Thank you for using the timer - this advanced tool can estimate your performance and suggest more practice questions. We have subscribed you to Daily Prep Questions via email.

Customized for You

we will pick new questions that match your level based on your Timer History

Track Your Progress

every week, we’ll send you an estimated GMAT score based on your performance

Practice Pays

we will pick new questions that match your level based on your Timer History

Not interested in getting valuable practice questions and articles delivered to your email? No problem, unsubscribe here.

It appears that you are browsing the GMAT Club forum unregistered!

Signing up is free, quick, and confidential.
Join other 500,000 members and get the full benefits of GMAT Club

Registration gives you:

Tests

Take 11 tests and quizzes from GMAT Club and leading GMAT prep companies such as Manhattan GMAT,
Knewton, and others. All are free for GMAT Club members.

Applicant Stats

View detailed applicant stats such as GPA, GMAT score, work experience, location, application
status, and more

Books/Downloads

Download thousands of study notes,
question collections, GMAT Club’s
Grammar and Math books.
All are free!

Thank you for using the timer!
We noticed you are actually not timing your practice. Click the START button first next time you use the timer.
There are many benefits to timing your practice, including:

The Carson family will purchase three used cars. There are [#permalink]

Show Tags

22 Jun 2011, 17:57

1

This post was BOOKMARKED

00:00

A

B

C

D

E

Difficulty:

45% (medium)

Question Stats:

43% (01:16) correct
57% (00:46) wrong based on 123 sessions

HideShow timer Statistics

The Carson family will purchase three used cars. There are two models of cars available, Model A and Model B, each of which is available in four colors: blue, black, red, and green. How many different combinations of three cars can the Carsons select if all the cars are to be different colors?

This Combinations problem is asking for the number of ways to select 3 cars from 8 (each of the 2 models comes in 4 different colors for a total of 2 x 4 = 8 different types of cars) with the restriction that none of the selected cars be the same color.

We can treat the Carson family’s purchase as a sequence of decisions: the Carsons can initially purchase any one of the 8 cars, but once they have chosen the first car, their choice for the subsequent purchases is limited. This type of choice decision fits well into the Slot Method. For the first choice, the family can choose from all 8 cars. After they have selected the first vehicle, they have fewer choices for the second pick because they cannot select another car of the same color. For example, if the family purchases a green Model A they cannot also purchase a green Model B. Therefore, we have eliminated both a green Model A and a green Model B from the second choice, leaving only 6 cars from which to choose.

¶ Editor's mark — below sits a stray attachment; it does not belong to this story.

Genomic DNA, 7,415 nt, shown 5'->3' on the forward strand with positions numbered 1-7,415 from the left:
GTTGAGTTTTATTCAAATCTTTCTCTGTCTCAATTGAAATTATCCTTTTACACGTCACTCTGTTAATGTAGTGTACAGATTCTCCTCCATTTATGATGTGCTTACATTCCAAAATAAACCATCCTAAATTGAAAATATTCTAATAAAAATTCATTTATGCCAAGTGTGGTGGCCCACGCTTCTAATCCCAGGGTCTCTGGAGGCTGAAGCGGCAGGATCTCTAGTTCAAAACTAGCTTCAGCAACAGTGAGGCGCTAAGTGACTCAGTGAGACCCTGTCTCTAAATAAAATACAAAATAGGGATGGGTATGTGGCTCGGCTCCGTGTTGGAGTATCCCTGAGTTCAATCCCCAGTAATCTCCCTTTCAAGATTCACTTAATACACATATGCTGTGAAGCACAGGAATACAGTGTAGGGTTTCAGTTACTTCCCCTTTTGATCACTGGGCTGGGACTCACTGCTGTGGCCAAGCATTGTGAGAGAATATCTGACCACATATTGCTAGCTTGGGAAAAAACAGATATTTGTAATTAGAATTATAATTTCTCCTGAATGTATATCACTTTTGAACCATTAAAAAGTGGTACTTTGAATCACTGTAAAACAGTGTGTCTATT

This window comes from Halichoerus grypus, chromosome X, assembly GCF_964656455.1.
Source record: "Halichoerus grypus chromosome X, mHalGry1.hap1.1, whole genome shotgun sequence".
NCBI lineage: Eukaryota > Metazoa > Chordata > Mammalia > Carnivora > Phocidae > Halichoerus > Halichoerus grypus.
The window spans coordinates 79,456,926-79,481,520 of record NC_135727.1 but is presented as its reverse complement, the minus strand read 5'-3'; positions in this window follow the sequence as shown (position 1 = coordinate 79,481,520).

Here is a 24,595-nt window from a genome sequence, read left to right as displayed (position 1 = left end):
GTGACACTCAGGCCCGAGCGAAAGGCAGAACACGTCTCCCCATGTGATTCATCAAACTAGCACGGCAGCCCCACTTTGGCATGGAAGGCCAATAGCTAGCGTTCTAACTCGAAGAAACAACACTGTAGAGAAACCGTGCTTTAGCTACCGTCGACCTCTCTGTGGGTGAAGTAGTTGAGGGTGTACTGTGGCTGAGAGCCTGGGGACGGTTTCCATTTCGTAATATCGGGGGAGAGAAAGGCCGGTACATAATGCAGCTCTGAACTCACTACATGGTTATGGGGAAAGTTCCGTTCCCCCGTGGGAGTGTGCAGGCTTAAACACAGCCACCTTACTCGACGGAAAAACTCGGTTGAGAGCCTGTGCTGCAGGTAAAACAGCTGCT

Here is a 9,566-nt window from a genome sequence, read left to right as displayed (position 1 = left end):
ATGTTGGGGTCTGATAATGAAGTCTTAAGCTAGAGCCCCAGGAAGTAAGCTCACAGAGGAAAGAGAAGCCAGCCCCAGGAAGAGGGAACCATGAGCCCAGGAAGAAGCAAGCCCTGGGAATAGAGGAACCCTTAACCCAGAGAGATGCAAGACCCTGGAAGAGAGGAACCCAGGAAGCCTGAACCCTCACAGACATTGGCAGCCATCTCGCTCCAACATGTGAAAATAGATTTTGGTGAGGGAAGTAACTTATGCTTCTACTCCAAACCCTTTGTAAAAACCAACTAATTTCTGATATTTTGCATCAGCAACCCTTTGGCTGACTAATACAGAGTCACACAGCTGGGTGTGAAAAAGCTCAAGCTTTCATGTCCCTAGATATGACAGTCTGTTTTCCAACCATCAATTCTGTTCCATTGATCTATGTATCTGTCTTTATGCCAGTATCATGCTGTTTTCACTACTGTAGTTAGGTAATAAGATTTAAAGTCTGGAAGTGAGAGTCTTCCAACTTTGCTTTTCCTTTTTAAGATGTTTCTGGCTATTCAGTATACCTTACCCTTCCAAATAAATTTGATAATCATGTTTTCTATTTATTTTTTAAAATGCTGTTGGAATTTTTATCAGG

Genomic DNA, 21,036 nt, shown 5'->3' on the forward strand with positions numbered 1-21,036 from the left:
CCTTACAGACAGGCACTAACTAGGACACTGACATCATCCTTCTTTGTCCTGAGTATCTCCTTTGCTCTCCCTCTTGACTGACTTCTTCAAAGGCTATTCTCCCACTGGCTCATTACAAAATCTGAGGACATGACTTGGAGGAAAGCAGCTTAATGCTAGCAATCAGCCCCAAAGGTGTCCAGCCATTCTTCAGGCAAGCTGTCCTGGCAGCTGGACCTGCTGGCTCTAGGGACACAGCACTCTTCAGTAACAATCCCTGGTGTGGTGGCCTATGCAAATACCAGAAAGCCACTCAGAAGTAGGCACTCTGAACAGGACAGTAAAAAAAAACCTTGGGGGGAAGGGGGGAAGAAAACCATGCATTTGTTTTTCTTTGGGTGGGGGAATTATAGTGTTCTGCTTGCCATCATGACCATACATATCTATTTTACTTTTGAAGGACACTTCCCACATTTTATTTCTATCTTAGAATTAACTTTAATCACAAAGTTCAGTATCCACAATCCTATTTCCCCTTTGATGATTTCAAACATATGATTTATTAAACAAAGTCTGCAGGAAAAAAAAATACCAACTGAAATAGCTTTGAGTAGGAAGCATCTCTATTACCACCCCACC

A similar scenario occurs after the second choice, leaving only 4 cars for the final choice. Multiplying these choices together to get the total number of choices we have 8×6×4. (Don’t multiply this out yet! Save yourself some trouble by simplifying first.)

The order in which the purchases are made is not important so we must divide by the factorial of the number of choices to eliminate over-counting:

This comes from the fact that the order does not matter. IF order doesn't matter you can divide by the factorial of the interchangeable elements, 3 interchangeable elements therefore 3!. After rereading your post again I realized I disregarded the restriction of different colors...

Last edited by Venchman on 23 Jun 2011, 21:20, edited 2 times in total.

The Carson family will purchase three used cars. There are two models of cars available, Model A and Model B, each of which is available in four colors: blue, black, red, and green. How many different combinations of three cars can the Carsons select if all the cars are to be different colors?

24

32

48

60

192

Choose 3 colors out of four AND choose 1 model for every color.

\(C^{4}_{3}*2*2*2\)

\(C^{4}_{3}\): Ways to select 3 colors out of 4. \(2*2*2\): For every selected color, there are two options.

The Carson family will purchase three used cars. There are two models of cars available, Model A and Model B, each of which is available in four colors: blue, black, red, and green. How many different combinations of three cars can the Carsons select if all the cars are to be different colors?

24

32

48

60

192

Choose 3 colors out of four AND choose 1 model for every color.

\(C^{4}_{3}*2*2*2\)

\(C^{4}_{3}\): Ways to select 3 colors out of 4. \(2*2*2\): For every selected color, there are two options.

Ans: "B"

great explanation. i did it the other way, but i love the way u solve these. +1
_________________

Happy New Year everyone! Before I get started on this post, and well, restarted on this blog in general, I wanted to mention something. For the past several months...

It’s quickly approaching two years since I last wrote anything on this blog. A lot has happened since then. When I last posted, I had just gotten back from...

Happy 2017! Here is another update, 7 months later. With this pace I might add only one more post before the end of the GSB! However, I promised that...

The words of John O’Donohue ring in my head every time I reflect on the transformative, euphoric, life-changing, demanding, emotional, and great year that 2016 was! The fourth to...